“To be culpably negligent, the abortionist must have a legal duty to the child,” Stam clarifies. “The most relevant legal duty is a doctor-patient duty. A child born to a woman whom a physician is treating is not the physician’s patient, unless there are circumstances establishing that relationship.”
This law doesn’t protect the baby born during an abortion, because the abortionist could argue that his only duty to the newborn, which is not one of his patients, is to report the child to social services as a neglected or dependent juvenile. By the time social services is able to investigate, the child would likely be dead.
Stam further points out that laws against first- and second-degree murder, as referenced by Jackson as reasons that SB 359 was not needed, do not compel doctors to administer appropriate medical care to babies born alive after a failed abortion.
“Most abortionists are not so foolish as to follow the Gosnell method and directly kill the child after it survives an abortion,” Stam says. “Neglect will generally accomplish the abortionist’s goal – death of the child.”
In addition to their false belief that North Carolina already has laws to protect born-alive abortion survivors, those who voted against SB 359 overlooked the importance of the civil penalties the bill includes for health care practitioners who refused to treat and report children who survive abortions.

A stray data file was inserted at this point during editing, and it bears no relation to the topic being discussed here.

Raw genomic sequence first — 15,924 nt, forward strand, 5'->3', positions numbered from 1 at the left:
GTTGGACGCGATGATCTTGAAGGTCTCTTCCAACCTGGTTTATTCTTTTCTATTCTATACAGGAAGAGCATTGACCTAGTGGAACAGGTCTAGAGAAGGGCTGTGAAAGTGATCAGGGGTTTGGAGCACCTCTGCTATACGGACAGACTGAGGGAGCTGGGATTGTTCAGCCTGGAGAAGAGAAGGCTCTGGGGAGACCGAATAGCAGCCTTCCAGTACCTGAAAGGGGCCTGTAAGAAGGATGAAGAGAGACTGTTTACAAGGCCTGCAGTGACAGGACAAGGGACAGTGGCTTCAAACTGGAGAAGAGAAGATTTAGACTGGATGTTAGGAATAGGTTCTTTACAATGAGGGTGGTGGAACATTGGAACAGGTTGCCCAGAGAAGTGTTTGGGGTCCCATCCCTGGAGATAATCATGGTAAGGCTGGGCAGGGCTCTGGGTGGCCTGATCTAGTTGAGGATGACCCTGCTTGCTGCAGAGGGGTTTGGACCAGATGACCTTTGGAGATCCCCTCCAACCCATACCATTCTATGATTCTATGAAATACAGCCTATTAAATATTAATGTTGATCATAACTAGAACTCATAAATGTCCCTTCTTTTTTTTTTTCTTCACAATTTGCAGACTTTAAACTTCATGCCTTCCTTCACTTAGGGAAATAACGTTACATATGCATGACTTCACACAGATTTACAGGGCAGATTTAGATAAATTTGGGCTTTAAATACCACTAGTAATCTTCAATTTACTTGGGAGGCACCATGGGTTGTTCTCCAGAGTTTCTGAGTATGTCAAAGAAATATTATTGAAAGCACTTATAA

These may be as effective, if not more effective, than criminal penalties, Stam says. Under the Born Alive Abortion Survivors Protection Act, the woman may sue for money damages for all injuries, psychological and physical.
“Since these all arise, by definition, from late-term abortions there are obvious physical injuries, not the least of which is the increased risk of preterm birth in subsequent pregnancies with the possibility of the child’s death and the long-term sequelae of brain injury, culminating in cerebral palsy. Psychological injuries from a failed abortion so late in pregnancy that the child survives will create in most women psychological trauma,” Stam says.
The Rev. Creech says both civil and criminal consequences should await those who refuse to acknowledge that a baby — wanted or unwanted — once born, has every right to be protected by North Carolina law. That is why he is hopeful the Born Alive Abortion Survivors Protection Act will be taken up again in a future session of the Legislature — one in which lawmakers fully understand the need for the measure and aren’t led a stray by legal errors.
“This issue needs to be revisited with a new governor, like Dan Forest,” Creech said.
Currently the state’s Lt. Governor, Forest has been clear on his stance regarding abortion and the growing disregard for life in the United States.
“Two thousand years ago, Christians fought to end infanticide. It was a standard practice back then and it was because of Christianity that practice went away and we added the idea of human dignity to babies. Here we have seen in Western Civilization, as of late, when we are literally living in a post-Christian culture in Western Civilization that we see this issue of human dignity before us again…We see it on social media, the way that people talk to one another, the way that people flame one another, the way that people hate one another, the lack of human dignity in conversations…the lack of human dignity in politics, the lack of human dignity in just about every aspect of life,” Forest said during a rally for the measure back in May. “So there should really be no surprise that there is a lack of human dignity about unborn babies or even about babies that are born laying on a table…We are going to look back on this time in American history and say this was the worst atrocity we have ever committed in America.”